o (b) when requested to do so by an agency, to conduct an audit of personal information maintained by that agency for the purpose of ascertaining whether or not the information is maintained according to the information privacy principles:
o (c) to monitor the use of unique identifiers, and to report to the Prime Minister from time to time on the results of that monitoring, including any recommendation relating to the need for, or desirability of taking, legislative, administrative, or other action to give protection, or better protection, to the privacy of the individual:
o (d) to maintain, and to publish, in accordance with section 21, directories of personal information:
o (e) to monitor compliance with the public register privacy principles, to review those principles from time to time with particular regard to the Council of Europe Recommendations on Communication to Third Parties of Personal Data Held by Public Bodies (Recommendation R (91) 10), and to report to the responsible Minister from time to time on the need for or desirability of amending those principles:
o (f) to examine any proposed legislation that makes provision for—
(i) the collection of personal information by any public sector agency; or
(ii) the disclosure of personal information by one public sector agency to any other public sector agency,—
or both; to have particular regard, in the course of that examination, to the matters set out in section 98, in any case where the Commissioner considers that the information might be used for the purposes of an information matching programme; and to report to the responsible Minister the results of that examination:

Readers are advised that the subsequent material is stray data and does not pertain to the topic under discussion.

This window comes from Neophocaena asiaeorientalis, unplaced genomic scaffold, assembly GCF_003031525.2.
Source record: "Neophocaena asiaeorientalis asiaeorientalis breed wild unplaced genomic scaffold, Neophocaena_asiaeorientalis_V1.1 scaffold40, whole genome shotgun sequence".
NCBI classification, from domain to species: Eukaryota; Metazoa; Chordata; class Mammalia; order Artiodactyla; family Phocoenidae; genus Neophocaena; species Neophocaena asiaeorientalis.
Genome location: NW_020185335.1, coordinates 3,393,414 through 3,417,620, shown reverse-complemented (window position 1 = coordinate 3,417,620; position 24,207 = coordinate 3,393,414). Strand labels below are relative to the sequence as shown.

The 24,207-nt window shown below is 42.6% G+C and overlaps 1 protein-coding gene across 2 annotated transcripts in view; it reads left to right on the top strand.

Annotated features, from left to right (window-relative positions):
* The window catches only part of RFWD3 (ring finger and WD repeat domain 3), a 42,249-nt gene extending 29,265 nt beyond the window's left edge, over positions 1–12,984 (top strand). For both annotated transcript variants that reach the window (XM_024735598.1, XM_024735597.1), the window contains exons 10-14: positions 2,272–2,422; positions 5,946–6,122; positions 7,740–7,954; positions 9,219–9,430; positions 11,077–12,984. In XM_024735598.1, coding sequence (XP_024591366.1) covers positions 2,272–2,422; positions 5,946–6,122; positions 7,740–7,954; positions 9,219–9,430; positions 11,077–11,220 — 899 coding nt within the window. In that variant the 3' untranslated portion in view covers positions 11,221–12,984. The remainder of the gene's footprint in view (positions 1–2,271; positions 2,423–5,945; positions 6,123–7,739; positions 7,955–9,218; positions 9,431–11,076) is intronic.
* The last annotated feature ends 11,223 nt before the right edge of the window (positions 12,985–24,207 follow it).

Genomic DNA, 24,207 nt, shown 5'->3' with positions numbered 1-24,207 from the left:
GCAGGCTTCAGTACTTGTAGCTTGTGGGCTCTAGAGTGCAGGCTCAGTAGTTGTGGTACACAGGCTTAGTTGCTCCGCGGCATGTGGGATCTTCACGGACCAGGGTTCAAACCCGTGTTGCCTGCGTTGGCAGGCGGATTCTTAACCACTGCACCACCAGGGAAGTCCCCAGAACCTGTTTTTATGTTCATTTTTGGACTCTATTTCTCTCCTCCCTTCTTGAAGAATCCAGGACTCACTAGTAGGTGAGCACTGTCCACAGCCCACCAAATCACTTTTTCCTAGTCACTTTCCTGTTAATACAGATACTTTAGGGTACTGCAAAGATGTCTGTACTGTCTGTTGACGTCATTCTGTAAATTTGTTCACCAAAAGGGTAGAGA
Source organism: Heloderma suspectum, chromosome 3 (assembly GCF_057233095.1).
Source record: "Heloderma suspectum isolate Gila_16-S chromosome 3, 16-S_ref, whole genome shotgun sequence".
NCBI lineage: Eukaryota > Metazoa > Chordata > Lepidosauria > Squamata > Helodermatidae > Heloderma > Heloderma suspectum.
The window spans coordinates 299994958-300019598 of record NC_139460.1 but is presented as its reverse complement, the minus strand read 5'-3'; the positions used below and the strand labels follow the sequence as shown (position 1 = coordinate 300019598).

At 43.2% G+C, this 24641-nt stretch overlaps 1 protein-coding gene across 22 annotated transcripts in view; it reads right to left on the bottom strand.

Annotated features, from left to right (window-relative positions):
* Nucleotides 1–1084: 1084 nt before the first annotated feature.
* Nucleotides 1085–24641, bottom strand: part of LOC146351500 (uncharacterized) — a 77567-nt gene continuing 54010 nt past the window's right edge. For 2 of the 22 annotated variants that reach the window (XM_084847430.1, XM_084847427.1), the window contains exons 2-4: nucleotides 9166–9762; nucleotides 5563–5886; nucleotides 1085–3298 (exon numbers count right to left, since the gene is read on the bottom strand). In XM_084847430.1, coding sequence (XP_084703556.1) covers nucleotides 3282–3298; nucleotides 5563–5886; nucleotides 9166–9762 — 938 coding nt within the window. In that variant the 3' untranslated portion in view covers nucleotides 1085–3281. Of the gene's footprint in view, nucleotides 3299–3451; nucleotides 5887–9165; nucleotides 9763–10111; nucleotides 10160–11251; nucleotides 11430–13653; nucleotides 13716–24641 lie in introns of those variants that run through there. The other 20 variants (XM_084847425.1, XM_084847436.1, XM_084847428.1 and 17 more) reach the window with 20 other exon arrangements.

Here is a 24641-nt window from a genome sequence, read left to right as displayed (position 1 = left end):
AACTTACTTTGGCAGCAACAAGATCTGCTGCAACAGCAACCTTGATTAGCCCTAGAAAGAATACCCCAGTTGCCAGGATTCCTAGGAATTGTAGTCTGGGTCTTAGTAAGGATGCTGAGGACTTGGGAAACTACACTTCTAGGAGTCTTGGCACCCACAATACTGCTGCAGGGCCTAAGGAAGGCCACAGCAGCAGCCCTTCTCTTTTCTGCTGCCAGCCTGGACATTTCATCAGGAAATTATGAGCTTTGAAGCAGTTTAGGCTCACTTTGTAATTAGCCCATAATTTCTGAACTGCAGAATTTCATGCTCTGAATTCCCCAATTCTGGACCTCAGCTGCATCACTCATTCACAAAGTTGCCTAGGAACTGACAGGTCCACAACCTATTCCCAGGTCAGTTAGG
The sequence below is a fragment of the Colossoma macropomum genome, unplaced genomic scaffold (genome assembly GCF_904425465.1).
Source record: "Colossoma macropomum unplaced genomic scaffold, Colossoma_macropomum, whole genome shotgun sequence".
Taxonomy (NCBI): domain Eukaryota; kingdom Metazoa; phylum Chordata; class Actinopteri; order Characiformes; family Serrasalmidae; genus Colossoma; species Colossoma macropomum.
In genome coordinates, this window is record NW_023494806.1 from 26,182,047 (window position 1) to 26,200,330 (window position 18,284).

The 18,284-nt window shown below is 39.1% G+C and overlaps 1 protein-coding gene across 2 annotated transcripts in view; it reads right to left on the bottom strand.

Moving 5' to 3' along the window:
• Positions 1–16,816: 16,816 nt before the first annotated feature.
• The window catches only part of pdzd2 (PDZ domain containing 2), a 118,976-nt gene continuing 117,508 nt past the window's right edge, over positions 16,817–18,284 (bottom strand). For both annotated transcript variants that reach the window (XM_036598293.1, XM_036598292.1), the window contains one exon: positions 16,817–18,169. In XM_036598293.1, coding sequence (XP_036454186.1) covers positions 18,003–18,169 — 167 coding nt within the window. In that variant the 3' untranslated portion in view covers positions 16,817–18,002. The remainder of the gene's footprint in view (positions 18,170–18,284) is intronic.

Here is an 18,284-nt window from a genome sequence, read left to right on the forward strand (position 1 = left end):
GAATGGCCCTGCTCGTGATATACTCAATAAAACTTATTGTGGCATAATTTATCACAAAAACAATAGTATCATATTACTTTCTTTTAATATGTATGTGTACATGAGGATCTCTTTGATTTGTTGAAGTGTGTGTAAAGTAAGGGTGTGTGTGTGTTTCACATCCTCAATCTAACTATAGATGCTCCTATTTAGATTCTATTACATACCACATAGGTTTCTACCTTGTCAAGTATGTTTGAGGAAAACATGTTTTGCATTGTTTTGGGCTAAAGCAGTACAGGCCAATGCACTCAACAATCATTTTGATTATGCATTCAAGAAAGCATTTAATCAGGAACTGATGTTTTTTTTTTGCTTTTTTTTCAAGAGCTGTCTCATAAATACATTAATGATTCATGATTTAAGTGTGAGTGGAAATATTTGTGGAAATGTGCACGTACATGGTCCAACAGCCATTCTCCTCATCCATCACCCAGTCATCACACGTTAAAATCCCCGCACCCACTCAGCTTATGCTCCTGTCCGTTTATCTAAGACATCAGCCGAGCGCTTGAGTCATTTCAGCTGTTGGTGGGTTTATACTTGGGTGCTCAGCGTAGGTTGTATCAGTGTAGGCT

o (g) for the purpose of promoting the protection of individual privacy, to undertake educational programmes on the Commissioner’s own behalf or in co-operation with other persons or authorities acting on behalf of the Commissioner:
o (h) to make public statements in relation to any matter affecting the privacy of the individual or of any class of individuals:
o (i) to receive and invite representations from members of the public on any matter affecting the privacy of the individual:
o (j) to consult and co-operate with other persons and bodies concerned with the privacy of the individual:
o (k) to make suggestions to any person in relation to any matter that concerns the need for, or the desirability of, action by that person in the interests of the privacy of the individual:
o (l) to provide advice (with or without a request) to a Minister or an agency on any matter relevant to the operation of this Act: